The Sino-American Cold War’s Collateral Damage
Despite the low probability of a direct military clash between the US and China, a Sino-American cold war would undoubtedly produce collateral damage so far-reaching and severe that the very future of humanity could be jeopardized. But it is not too late for the US and China to change course.
CLAREMONT, CALIFORNIA – The escalating trade feud between the United States and China is increasingly viewed as the opening campaign of a new cold war. But this clash of titans, should it continue to escalate, will cost both parties dearly, to the point that even the winner (more likely to be the US) would probably find its victory Pyrrhic.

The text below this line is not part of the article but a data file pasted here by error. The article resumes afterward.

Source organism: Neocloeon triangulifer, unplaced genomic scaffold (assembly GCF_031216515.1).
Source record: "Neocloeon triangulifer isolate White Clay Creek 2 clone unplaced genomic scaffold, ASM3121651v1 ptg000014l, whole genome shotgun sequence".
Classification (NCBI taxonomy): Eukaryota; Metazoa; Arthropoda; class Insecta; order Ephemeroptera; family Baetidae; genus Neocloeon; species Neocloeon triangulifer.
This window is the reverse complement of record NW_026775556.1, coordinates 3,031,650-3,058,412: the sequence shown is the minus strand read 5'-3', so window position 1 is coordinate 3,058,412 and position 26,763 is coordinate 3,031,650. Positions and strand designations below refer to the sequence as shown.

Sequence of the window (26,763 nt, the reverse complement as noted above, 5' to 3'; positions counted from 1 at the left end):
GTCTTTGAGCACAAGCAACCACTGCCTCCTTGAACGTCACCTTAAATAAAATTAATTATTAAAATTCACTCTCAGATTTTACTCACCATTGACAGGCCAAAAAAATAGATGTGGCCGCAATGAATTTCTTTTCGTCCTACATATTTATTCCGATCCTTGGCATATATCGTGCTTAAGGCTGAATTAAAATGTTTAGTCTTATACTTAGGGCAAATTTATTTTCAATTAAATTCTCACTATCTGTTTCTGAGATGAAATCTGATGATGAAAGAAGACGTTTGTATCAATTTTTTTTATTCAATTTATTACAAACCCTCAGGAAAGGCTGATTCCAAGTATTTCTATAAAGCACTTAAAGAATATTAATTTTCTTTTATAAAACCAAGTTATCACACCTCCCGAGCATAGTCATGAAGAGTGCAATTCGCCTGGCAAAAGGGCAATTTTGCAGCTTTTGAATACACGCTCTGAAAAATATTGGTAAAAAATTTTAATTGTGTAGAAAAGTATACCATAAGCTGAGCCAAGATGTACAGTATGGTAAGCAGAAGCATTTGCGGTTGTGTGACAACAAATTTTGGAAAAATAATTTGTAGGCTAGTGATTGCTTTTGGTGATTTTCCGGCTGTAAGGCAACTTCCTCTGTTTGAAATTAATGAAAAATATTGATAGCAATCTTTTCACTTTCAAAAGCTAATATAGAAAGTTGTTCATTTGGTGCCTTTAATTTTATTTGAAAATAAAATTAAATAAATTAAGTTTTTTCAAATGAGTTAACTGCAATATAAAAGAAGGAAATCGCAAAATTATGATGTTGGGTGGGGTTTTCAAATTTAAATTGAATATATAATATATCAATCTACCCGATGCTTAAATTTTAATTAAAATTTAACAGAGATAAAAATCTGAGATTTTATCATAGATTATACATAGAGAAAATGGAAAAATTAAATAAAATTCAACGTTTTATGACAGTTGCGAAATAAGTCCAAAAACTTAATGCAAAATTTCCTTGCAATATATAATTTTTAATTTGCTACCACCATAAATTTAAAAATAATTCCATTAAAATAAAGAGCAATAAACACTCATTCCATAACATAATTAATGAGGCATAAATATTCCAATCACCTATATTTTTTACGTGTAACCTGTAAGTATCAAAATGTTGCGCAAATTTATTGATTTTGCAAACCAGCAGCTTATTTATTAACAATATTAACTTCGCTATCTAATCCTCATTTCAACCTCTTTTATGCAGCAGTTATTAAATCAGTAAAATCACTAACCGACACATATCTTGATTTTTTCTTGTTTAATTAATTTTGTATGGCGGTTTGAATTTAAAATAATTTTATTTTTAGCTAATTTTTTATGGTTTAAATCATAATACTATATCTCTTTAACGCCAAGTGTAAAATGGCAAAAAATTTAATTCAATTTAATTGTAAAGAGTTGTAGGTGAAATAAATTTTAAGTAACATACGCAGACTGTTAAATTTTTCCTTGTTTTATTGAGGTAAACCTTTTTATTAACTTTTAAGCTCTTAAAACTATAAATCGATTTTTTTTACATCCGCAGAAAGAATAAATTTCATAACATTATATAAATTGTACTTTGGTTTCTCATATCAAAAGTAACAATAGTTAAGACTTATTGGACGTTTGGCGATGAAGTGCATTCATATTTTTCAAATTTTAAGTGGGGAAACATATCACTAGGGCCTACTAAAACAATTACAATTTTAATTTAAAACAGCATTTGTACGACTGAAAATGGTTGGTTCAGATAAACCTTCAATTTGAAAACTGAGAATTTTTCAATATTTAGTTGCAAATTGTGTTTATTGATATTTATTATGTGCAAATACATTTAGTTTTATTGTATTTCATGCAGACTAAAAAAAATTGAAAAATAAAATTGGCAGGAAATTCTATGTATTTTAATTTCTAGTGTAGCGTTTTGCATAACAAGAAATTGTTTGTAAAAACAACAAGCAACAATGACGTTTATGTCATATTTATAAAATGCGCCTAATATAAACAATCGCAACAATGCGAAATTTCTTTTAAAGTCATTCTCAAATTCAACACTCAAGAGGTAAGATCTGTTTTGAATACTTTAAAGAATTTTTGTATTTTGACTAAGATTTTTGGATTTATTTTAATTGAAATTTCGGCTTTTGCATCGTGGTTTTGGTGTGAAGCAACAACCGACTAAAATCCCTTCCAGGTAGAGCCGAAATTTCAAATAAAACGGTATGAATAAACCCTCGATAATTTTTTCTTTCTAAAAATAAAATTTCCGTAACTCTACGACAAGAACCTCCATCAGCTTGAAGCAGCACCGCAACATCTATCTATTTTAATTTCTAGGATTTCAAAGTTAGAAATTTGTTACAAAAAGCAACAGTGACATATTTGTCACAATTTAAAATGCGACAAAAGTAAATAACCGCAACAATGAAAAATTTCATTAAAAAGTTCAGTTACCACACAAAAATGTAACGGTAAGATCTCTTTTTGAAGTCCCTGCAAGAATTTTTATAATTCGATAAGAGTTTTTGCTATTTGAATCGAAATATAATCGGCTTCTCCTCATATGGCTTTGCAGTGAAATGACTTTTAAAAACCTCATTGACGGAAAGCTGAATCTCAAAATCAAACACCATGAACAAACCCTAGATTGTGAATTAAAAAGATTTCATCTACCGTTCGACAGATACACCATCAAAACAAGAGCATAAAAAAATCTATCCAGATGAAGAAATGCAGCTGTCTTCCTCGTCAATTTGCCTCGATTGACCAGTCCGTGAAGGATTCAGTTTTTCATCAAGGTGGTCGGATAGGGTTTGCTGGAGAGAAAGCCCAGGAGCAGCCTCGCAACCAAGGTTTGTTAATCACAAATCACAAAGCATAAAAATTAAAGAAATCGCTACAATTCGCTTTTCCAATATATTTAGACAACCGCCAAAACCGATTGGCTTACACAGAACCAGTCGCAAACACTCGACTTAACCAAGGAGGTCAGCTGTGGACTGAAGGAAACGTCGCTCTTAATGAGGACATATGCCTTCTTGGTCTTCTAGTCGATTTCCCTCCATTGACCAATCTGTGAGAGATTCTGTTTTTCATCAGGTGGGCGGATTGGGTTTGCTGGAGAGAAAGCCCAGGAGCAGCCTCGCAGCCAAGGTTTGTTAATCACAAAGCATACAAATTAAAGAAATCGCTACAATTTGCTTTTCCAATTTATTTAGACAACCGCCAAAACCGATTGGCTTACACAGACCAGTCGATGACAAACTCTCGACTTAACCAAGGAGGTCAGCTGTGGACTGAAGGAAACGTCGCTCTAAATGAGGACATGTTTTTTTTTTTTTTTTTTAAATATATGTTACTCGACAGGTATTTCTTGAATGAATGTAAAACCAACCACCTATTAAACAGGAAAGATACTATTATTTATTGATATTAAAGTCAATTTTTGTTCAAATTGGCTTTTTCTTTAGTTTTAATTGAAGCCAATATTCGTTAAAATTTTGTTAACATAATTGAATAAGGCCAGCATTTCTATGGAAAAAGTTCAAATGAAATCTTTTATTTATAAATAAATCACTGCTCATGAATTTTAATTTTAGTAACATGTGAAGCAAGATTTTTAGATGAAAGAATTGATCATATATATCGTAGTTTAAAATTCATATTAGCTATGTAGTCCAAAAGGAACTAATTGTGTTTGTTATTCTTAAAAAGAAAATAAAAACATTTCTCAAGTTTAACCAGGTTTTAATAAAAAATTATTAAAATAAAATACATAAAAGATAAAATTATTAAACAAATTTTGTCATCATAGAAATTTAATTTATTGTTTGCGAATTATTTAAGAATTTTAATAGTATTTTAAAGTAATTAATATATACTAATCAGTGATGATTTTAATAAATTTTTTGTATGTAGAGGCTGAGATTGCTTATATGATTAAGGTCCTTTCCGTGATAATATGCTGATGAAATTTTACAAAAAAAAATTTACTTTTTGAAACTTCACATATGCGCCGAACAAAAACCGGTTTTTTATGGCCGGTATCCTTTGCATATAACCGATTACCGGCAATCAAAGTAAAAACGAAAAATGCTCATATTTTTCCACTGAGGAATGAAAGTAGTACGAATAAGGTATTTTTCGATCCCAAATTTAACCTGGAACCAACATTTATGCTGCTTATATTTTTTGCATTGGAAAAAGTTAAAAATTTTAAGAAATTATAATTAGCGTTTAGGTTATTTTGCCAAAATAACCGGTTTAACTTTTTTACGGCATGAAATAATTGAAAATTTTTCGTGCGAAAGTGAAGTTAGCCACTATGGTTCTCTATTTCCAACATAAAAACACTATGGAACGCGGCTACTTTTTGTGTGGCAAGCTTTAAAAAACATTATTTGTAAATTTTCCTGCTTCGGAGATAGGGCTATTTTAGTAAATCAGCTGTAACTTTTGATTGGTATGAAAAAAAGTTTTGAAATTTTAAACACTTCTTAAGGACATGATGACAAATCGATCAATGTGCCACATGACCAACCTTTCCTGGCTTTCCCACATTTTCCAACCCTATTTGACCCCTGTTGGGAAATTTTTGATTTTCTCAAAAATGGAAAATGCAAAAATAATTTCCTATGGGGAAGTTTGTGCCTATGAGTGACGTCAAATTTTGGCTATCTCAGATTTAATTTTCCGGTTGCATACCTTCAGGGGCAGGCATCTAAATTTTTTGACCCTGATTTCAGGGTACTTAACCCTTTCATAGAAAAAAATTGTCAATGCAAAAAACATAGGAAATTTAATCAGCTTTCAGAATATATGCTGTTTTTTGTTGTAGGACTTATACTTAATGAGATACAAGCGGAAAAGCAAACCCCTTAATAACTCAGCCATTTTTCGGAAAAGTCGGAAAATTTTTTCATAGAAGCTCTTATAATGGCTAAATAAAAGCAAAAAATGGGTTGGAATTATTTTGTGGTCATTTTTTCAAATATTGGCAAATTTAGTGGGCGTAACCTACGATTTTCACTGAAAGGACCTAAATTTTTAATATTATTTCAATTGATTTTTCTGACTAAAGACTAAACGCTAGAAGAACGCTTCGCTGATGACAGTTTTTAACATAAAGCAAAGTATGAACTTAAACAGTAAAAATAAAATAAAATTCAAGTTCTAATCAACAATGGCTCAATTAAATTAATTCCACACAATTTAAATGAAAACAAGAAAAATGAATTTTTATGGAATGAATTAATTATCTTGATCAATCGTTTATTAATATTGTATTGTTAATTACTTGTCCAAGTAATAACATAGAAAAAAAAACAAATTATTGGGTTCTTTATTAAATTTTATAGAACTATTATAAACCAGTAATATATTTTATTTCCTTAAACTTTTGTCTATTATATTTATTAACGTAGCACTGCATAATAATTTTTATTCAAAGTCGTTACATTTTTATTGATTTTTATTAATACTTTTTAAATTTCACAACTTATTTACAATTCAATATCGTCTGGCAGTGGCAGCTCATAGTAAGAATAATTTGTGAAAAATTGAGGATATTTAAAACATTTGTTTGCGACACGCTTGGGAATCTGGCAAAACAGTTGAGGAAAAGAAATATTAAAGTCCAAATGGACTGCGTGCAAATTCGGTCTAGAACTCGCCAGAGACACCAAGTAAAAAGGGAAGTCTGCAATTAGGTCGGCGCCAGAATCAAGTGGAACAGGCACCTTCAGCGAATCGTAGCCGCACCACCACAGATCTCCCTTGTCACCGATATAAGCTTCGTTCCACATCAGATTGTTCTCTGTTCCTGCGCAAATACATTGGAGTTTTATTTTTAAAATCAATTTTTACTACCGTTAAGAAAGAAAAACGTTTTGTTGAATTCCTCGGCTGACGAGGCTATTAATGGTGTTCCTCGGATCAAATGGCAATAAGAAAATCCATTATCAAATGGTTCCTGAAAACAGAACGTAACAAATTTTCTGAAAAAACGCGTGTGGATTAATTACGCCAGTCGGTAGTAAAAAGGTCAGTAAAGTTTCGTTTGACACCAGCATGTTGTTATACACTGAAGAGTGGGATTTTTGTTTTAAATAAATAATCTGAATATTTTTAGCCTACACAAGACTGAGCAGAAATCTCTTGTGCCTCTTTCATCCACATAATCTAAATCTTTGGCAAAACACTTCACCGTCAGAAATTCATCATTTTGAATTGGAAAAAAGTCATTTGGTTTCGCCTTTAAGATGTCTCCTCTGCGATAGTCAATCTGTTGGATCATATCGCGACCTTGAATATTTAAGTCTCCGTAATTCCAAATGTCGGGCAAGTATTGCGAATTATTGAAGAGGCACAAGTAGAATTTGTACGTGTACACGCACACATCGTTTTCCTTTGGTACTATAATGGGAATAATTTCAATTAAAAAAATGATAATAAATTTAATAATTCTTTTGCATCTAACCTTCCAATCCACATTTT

Yet it is the rest of the world that would pay the steepest price. In fact, despite the low probability of a direct military clash between the US and China, a new cold war would undoubtedly produce collateral damage so far-reaching and severe that the very future of humanity could be jeopardized.
Already, bilateral tensions are contributing to an economic decoupling that is reverberating across the global economy. If the end of the Cold War in 1991 launched the golden age of global economic integration, the beginning of the next cold war between the world’s two largest economies will undoubtedly produce division and fragmentation.
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